While I was gone someone posted this comment to something I wrote and re-write annually, it is called, Don’t move to Panama, certainly not Boquete..

“We read lots of good stuff on Boquete, but there is a lot of seemingly bad stuff going on also. Lots of rain and flooding; lots of bugs; a lot of water problems, lots of theft and security issues; lots of government issues; only good hospitals are in Panama City; very expensive to live; lots of wind during the “dry season,” poisonous snakes and I’m sure it goes on and on. However… a very tight community and great people are what makes a great place to live and this is what one gets, if you reside in Boquete. What is pretty interesting are the homes that have been listed for sale for years. With all the hype, you would think homes would sell quickly, but that doesn’t seem to be the case. For the population of the area, there are lots of homes for sale and they are very, very expensive for a fairly remote region in a 3rd World country. I’m guessing that many people bought homes at high prices in ’05 – ’08 and are not willing to take a huge loss. If you need bars on your windows, it’s probably not for me. Is Boquete worth visiting for a bit? Why not? So… that’s what folks do; they go on vacation to Panama, Costa Rica, Ecuador, etc., and find out that all the hype is just that… hype. They have a great vacation or visit and determine that the poverty is way too bad to stay long-term. I’m thinking maybe we will take a trip to the hills of Southern Missouri or Arkansas, spend way less money, need no bars on our windows and high walls with glass on the top, and not need to learn a new language.”

I responded directly to them suggesting Missouri or Arkansas would be a better option for them.

Expatriation, emigration, is not for everyone, in fact it is not for most people. I am thriving here but I think most Americans who come here come for the wrong reasons, they are running from something they do not like, not going to something they want. I came for a combination of reasons, I did not like the direction of the USA,  but I also came to Panama because I love the culture of Latin America and was willing to learn the language and immerse in the culture. Those who come for positive reasons do well here or in other latin countries. Those who are steeped in the American way usually return to their comfort zone.

My recent return was nostalgic, it was easy, if I wanted something I found it, I brought back suitcases loaded with purchases from Amazon, Ikea and some great components for Mexican food. Here I can get all I need, but sometimes not all I want, that makes life more interesting. Here I am a twenty first century pioneer in some ways and all those minor disadvantages are out weighed by my sense of freedom and comfort.

Americans are programmed from childhood on to believe the USA is the best at everything, if they never live out of the USA they rarely understand that it is just not true. If they base their life on Fox news or CNN they have no idea what is really happening in their country or the world. If they argue about gay marriage, abortion, gun ownership, religion or red vs. blue States they are missing the point. They are all cogs in the treadmill with the purpose of doing work until they are worthless and then being discarded by a system that no longer needs them.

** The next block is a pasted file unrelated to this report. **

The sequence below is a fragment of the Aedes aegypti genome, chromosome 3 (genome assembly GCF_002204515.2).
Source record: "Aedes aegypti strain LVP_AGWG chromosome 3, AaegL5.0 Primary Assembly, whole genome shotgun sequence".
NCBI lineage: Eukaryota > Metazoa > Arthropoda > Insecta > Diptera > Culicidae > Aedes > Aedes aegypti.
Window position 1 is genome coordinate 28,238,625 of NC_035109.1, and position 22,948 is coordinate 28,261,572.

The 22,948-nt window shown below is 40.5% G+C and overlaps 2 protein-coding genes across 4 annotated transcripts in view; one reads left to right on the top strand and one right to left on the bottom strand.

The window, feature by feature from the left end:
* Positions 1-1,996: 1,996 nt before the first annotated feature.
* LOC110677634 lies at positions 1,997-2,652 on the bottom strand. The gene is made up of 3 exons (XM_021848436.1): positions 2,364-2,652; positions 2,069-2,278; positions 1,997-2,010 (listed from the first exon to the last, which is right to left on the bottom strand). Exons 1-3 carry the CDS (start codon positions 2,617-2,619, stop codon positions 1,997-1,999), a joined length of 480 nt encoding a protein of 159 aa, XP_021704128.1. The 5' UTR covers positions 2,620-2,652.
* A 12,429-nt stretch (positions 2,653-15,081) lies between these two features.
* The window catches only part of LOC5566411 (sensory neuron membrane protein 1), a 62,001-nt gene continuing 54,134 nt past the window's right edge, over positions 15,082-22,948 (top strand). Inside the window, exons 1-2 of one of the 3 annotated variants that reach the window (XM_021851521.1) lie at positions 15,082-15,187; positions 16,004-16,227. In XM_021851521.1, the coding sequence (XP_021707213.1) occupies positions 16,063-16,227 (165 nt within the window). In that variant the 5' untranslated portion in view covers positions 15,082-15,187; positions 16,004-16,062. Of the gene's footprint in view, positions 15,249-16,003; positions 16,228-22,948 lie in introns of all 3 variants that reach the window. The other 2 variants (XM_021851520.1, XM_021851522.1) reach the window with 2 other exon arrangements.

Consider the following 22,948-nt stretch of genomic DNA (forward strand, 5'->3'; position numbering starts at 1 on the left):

The American way is contagious and millions do want the opportunities it has historically presented but billions more live in other societies and cultures that have different perspectives on life. I love the culture here where timeliness is not important, where work is to survive, not that survival is work. It fascinates me that in Panama workers can have a month off from work each year, that Social Security in a third world country can cover medical care and medicines. Agreed the system is flawed, it is imperfect, but I have friends working solely so they can get medical insurance in the US. I have friends for whom a holiday is an abstract concept. They are on their treadmill for life.

I am happy to be back in Boquete, back on the mountain, out of the concrete jungle that has become Tucson and even more dramatically Phoenix Arizona. I am glad to be out of the traffic, out of the pressure, away from the food like substances that have replaced fresh foods with dehydrated or frozen boxes of pseudo food. Here I have no need for anti depressants, no need for counseling, no need to toil only to pay taxes to the Feds, the State, the county and the city. I prefer life as I know it today to life as I knew it seven years ago.

 

 

 

 

Still desiccating in Arizona

I have been touring around Arizona visiting friends and family. I thought I would just post a few photos to say I am still breathing and return to Panama this week.

Tucson

Tucson

Flagstaff Az

Flagstaff Az

Cameron Navaho reservation

Cameron Navaho reservation

Return to Tucson Arizona, the only constant is change

It has been more than three years since my last trip to Tucson, Arizona from Boquete Panama. It has been great to see friends, see my son Sebastian and his lovely wife Carol. Sebastian and Carol are back in the University, he in a doctoral program in Biology her in graduate school in Nutrition, I am proud of both of them.My son Sebastian and his sanity, wife, Carol.